The veteran CBS reporter, who moderated three presidential debates, looks back at key moments from those clashes and gives advice to his 2016 counterparts. (Adriana Usero,Erin Patrick O'Connor/The Washington Post)

Bob Schieffer, a political contributor to CBS News, hosted “Face the Nation” from 1991 to 2015.

I moderated presidential debates in 2004, 2008 and 2012, and it’s an experience like no other.

People don’t believe me when I say I don’t get nervous on television, but I don’t. I’ve done it so long that it has become second nature to me — like a veteran ballplayer getting so zoned in that he forgets he’s playing in front of a crowd.

But as I was standing backstage before my first debate — George W. Bush and John Kerry in 2004 — I looked down at my hands and realized I was shaking like a leaf. I hadn’t had stage fright in 30 years. Yet, as I stood there thinking how the race for the most powerful office in the world could be influenced by what happened that night while millions upon millions of people were watching, it made me a nervous wreck.

Then it came to me. For sure, this was the World Series of politics, but the people who should be nervous were the players. I was just the umpire. With that in mind, I settled my own nerves.

It’s also why I believe the most important advice I can give to a moderator is this: Remember that nobody goes to a ballgame to watch the umpire. We’re not electing a national moderator; we’re electing a president. If you keep that in mind, the whole thing gets easier.

Over the years, I’ve been asked to define the moderator’s role. To me, the moderator’s main responsibility is to give the viewers a better and more complete understanding of who the candidates are, and it’s more than where they stand on issues.

A vote for president is different from any other vote we cast. We often vote for local government candidates strictly on issues, such as Candidate A wants to put a stoplight at a certain intersection. If we’re for that, we vote for him; if we’re against it, we vote for the other person.

Not so for presidential elections.

Issues are important. Party affiliation is important. But in presidential elections, I believe most Americans cast their votes for the person they feel most comfortable with in time of crisis.

So the moderators must do their best to help viewers understand not only where the candidates come down on the issues but also how they react under pressure, whether they seem to know their stuff and whether they appear to have the poise and, yes, the courage to handle the awesome responsibilities of the presidency.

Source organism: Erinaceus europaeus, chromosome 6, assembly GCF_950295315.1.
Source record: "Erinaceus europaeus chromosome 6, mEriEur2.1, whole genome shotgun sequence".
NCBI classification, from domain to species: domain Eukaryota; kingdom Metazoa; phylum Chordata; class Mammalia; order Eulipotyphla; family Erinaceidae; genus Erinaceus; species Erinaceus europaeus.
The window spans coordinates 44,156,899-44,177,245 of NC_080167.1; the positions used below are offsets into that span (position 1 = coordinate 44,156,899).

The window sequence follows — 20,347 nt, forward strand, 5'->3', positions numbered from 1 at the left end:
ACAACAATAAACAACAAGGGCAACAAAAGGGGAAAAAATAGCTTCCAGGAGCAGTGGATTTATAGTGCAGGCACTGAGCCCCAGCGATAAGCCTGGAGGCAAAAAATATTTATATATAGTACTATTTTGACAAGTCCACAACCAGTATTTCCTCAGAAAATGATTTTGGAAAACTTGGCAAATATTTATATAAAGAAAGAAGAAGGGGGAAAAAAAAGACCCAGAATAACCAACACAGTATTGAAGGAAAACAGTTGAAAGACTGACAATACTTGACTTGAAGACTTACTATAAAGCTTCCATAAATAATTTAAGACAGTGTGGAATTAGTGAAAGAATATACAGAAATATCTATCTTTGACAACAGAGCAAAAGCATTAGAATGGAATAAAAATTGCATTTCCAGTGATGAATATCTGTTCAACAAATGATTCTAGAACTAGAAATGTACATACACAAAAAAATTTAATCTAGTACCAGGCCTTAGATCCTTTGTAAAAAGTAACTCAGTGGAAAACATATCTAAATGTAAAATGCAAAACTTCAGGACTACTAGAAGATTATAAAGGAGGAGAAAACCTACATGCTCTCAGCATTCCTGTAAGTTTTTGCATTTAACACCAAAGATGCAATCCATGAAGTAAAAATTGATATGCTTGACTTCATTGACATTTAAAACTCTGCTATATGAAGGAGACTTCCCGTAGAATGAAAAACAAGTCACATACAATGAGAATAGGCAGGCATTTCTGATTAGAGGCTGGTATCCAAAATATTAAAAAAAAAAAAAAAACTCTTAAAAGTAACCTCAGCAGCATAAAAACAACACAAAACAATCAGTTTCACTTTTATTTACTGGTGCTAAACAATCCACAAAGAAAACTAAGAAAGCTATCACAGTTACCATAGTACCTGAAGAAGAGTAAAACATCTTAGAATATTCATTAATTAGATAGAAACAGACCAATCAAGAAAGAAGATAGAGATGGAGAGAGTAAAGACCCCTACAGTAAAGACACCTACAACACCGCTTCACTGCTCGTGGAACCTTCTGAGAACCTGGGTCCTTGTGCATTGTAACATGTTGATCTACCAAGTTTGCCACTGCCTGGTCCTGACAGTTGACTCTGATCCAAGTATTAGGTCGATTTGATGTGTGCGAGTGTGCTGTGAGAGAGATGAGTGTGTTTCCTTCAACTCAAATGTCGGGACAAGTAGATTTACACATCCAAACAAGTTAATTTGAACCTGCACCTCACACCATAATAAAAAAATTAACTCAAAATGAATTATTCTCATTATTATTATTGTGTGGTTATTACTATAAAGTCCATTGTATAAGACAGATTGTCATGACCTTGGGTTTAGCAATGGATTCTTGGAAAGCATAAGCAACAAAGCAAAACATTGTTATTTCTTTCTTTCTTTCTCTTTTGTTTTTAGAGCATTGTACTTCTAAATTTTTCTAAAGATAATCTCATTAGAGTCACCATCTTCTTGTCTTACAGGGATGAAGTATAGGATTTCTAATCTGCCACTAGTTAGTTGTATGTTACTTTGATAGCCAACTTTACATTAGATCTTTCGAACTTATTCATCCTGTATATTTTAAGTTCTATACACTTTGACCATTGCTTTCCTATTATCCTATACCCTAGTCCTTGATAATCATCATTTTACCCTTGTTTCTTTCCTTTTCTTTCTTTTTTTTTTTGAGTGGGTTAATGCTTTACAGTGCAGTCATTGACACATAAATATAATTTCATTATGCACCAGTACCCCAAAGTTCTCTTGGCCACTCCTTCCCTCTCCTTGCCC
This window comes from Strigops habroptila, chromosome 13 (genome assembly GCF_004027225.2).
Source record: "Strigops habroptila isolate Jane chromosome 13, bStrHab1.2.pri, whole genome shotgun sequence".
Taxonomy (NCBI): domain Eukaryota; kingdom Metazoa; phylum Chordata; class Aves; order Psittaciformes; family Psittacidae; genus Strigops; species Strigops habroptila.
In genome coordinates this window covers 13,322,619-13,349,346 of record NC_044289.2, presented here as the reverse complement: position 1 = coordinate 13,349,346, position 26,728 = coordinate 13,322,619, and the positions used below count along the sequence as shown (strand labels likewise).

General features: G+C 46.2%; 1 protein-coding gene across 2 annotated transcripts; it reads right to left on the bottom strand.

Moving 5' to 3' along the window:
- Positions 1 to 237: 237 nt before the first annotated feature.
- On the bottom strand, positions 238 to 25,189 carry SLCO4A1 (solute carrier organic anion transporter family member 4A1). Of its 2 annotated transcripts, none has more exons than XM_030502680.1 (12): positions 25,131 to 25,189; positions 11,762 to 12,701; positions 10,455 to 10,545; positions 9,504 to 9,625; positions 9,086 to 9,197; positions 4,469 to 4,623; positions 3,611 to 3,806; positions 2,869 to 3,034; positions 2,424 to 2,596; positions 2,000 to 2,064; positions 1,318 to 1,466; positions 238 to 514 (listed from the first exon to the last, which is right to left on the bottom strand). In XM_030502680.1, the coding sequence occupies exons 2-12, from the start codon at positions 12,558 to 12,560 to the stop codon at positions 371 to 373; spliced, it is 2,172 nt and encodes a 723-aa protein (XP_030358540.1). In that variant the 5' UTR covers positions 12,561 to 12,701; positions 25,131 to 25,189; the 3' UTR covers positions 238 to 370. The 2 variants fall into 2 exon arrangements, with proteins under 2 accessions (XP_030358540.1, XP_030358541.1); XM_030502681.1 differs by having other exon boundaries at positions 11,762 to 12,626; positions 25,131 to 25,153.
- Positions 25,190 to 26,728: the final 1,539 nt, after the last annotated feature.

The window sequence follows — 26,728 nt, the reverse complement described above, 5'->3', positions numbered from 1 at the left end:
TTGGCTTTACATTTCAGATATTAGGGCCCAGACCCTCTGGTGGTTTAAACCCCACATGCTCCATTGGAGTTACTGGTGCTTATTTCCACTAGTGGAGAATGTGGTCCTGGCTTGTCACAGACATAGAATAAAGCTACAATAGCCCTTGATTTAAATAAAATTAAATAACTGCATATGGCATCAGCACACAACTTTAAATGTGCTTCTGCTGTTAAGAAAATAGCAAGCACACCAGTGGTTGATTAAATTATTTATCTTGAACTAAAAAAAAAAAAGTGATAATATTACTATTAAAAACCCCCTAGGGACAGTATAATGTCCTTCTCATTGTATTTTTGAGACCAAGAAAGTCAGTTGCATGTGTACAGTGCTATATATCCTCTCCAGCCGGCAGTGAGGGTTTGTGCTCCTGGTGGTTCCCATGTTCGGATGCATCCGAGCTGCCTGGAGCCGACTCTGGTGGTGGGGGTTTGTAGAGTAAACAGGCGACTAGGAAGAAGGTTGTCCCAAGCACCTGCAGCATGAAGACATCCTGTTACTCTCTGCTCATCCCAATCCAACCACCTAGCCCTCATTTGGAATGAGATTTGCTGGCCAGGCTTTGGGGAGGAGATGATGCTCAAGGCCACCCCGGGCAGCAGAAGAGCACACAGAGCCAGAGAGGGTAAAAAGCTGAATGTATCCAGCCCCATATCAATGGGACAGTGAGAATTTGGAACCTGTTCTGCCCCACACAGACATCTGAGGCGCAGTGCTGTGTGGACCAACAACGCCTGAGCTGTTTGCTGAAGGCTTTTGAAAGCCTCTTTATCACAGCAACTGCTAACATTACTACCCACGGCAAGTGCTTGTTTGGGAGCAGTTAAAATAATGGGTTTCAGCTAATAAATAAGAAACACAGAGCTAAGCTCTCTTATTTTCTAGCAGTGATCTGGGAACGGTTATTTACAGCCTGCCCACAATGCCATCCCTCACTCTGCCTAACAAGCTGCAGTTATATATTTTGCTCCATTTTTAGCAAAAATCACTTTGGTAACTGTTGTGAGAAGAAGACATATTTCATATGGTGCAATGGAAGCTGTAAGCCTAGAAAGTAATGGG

In the 2004 debate, I noted that like me, both Bush and Kerry were married to smart women and had two daughters, so I asked, “What is the most important thing you’ve learned from these smart women?”

Bush said “to listen to them.”

Referring to his wealthy wife, Kerry brought down the house when he said, “The president and you and I are three examples of lucky people who married up. And some would say maybe me more so than others.”

I thought it showed a side of both men we hadn’t seen.

A good laugh also keeps people awake.

One of the toughest assignments for the moderators is fact-checking in real time when they don’t have the luxury of looking something up. All the moderators this year are veteran journalists, so I’m confident they will have done their homework and be familiar with the issues before the debates.

But it’s more complicated than that.

I believe the chief fact-checkers are the candidates. If one of them says something that is dead wrong or inconsistent with what he or she has said previously, the other candidate should have the first opportunity to call his or her opponent on it.

This gives the viewers a chance to judge how knowledgeable both of the candidates are.

If neither candidate catches the inaccuracy, then the moderator must step in, set the record straight and, if necessary, ask a question about it. With more and more misleading, distorted and downright wrong information finding its way into campaign dialogue this year, moderators should be prepared to say, “Candidates, for the record, there is no evidence to support that,” or words to that effect.

The moderators’ greatest challenge in this year’s debates may not be fact-checking but keeping the candidates from hogging the 15 minutes allotted to discuss each of the 10 topics.

The last two debates I moderated, I sat at a table with the candidates. Having them in close proximity made reining them in easier. Maybe I’m wrong, but I also thought it made them more reluctant to hurl personal insults.

Hillary Clinton and Donald Trump so despise each other, I doubt either would agree to sit at the same table.

If they do get out of line, the moderator must remind them — forcefully, if necessary — that voters expect them to abide by rules they both agreed to.

And one final tip to moderators: If the candidates start throwing things, just dive under the table. Considering what we’ve seen this year, we’ll all understand.